When a user on FixMyTransport tells us about a journey they’ve had, we ask them if it was on a bus, train, underground, or ferry. This is a simple question, but of course our lead developer Louise thought carefully about how to ask it.
As programmers, we sometimes approach collecting data from the user just like filling in a form — a paper form. So, we could ask the bus/train/ferry question by using a list to select from (in HTML, that’s a
select tag) — perhaps spread out, or as a drop-down list — or maybe as a set of radio buttons. But in this case we have deliberately broken away from idea of the form.
Instead, FixMyTransport uses four big buttons. They look like this:
Effectively, this means we have a whole webpage devoted to one single question. That’s perhaps not what you’d expect if you’re building an online form. Often it seems easier not to break a task across several pages. But here we have a single page with a single question on it.
There are some important things to note about this page:
- the four buttons are big and colourful and beautiful (we can thank Supercool for this, who did the design work on the initial FixMyTransport site)
- it’s a very easy question, even though the answer is critical (because it affects the kind of data we need to ask next)
- it’s a reasonable question — the user isn’t surprised or confused to be asked it
This page has been very successful. We know this because we study our web analytics (that is, how people use our sites) as well as running usability testing. It’s true to say nobody gets stuck on this page, nobody drops out, and in fact most people don’t even think about it (that’s the “reasonable” thing, above).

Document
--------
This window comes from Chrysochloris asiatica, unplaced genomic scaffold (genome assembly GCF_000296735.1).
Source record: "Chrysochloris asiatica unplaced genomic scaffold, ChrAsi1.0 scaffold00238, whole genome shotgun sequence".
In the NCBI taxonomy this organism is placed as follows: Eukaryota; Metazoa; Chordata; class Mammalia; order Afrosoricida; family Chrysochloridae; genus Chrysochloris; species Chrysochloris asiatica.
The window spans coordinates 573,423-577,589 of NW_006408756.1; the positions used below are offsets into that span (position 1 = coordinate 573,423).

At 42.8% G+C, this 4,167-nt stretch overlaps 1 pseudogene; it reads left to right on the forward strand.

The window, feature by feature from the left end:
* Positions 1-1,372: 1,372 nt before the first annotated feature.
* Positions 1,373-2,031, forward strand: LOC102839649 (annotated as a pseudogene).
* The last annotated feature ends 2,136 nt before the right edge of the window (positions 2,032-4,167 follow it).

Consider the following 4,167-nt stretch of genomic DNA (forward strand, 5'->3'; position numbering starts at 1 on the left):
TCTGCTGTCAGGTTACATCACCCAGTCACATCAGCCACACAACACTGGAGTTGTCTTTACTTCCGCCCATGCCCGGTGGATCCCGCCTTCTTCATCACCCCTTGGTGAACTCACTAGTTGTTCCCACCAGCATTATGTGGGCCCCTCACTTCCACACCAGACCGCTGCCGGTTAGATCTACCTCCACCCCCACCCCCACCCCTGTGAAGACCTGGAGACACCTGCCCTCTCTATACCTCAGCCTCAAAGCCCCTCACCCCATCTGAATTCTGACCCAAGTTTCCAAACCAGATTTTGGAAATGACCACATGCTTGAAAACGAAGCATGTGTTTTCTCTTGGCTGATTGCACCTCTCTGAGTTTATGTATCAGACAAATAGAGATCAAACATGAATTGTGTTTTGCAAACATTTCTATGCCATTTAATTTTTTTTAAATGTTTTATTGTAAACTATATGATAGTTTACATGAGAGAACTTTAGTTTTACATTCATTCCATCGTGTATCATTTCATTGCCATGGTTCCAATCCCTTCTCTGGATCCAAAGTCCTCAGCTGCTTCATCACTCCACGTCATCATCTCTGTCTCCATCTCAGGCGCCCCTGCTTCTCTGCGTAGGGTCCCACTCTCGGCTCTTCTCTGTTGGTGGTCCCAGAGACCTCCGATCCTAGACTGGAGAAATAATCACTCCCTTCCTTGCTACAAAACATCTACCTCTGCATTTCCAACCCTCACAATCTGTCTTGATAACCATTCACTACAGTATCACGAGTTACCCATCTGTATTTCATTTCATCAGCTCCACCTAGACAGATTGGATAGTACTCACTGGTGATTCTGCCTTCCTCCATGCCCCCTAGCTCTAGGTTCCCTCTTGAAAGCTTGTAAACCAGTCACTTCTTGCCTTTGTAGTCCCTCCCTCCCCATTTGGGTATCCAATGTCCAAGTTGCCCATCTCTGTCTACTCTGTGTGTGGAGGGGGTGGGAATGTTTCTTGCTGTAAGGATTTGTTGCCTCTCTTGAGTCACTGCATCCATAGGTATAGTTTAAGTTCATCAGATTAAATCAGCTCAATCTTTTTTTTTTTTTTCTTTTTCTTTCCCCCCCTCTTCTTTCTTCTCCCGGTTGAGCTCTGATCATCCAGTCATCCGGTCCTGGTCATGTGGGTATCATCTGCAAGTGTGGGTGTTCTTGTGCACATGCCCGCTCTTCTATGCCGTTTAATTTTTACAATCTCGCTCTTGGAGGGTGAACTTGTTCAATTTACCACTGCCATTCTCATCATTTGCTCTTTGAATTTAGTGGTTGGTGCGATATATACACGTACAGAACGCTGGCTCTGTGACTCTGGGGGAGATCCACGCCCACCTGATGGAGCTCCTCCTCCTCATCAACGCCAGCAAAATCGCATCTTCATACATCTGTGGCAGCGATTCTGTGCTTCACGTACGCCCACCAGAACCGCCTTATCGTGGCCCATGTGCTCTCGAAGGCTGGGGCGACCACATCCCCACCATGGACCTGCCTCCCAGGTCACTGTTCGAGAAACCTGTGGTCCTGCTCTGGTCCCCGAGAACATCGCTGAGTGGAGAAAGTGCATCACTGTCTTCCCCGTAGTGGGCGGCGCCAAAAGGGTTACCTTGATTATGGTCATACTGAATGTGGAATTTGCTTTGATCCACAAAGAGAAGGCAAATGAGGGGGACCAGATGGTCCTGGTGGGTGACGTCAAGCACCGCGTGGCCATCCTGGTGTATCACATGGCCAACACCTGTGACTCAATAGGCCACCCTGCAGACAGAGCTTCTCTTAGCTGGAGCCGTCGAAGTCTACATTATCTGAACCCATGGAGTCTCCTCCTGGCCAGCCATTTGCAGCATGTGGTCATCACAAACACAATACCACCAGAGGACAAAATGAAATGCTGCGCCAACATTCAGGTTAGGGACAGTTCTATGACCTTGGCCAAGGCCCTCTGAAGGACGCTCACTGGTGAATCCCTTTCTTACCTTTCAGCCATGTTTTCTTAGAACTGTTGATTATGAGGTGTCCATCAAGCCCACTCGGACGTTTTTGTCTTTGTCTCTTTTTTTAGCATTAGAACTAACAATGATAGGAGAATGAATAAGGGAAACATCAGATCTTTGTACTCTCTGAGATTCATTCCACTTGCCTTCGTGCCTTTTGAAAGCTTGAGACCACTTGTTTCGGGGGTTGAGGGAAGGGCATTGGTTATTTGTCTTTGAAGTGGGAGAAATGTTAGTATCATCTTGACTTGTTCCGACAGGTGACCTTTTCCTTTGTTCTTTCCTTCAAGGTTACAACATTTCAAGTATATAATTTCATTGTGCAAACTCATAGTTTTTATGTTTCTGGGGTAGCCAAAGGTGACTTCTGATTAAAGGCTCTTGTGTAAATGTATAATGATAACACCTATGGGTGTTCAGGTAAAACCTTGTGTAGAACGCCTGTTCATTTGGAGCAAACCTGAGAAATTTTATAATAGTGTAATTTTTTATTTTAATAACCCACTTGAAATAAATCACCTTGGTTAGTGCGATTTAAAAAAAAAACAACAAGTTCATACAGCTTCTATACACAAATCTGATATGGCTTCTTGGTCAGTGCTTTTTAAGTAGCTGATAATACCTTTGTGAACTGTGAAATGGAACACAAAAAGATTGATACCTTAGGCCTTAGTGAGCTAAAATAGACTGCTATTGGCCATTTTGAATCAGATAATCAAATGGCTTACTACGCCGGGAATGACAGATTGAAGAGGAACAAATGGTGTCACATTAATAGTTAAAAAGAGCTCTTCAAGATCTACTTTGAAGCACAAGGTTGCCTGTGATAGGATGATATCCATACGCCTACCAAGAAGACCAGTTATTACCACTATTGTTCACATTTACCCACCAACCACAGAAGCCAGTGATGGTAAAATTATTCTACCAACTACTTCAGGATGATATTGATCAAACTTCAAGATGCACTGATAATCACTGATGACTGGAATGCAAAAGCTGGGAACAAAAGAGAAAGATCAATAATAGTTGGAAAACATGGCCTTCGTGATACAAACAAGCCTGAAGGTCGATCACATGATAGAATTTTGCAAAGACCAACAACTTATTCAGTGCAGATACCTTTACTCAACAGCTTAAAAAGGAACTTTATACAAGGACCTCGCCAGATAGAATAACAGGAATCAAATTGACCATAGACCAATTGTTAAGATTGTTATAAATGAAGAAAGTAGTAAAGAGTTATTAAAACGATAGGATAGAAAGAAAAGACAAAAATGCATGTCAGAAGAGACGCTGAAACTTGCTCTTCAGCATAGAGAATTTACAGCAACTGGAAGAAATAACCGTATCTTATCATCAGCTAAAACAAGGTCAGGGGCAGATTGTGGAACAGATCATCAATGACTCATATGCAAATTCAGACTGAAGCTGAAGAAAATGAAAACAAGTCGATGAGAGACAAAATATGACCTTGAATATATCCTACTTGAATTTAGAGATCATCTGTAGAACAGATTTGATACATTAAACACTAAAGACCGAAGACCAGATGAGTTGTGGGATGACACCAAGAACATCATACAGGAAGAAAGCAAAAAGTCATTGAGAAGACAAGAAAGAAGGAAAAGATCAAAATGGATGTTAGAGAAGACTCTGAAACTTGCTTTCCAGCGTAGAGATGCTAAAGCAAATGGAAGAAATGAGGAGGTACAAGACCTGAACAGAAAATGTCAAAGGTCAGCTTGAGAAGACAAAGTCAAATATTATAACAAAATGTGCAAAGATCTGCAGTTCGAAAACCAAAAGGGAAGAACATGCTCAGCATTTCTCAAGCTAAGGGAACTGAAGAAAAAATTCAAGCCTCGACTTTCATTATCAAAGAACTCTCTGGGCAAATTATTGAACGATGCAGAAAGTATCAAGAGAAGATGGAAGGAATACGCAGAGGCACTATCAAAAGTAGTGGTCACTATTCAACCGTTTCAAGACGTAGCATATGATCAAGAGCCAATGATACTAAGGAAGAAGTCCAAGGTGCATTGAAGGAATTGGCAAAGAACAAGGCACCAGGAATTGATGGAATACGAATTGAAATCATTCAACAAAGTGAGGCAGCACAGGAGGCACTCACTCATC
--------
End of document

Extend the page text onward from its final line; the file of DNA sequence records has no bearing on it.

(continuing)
After the latest session of FixMyTransport usability testing, run by our developer Mark, we had a discussion with other team members. We agreed this was one of our favourite FixMyTransport pages. It’s pretty, it does the job, it moves the user forward (see the earlier blog post about “why the FixMyStreet homepage asks one easy question”)… and best of all it shows that some of us were wrong to be cautious about introducing another step into the problem-reporting process.
Incidentally, Mark recommends the book Rocket Surgery Made Easy if you’re interested in running your own usability tests.
In summary, sometimes a super-simple choice is strong enough to be presented as a single webpage all by itself. Don’t fall into the trap of thinking web forms should be like paper forms.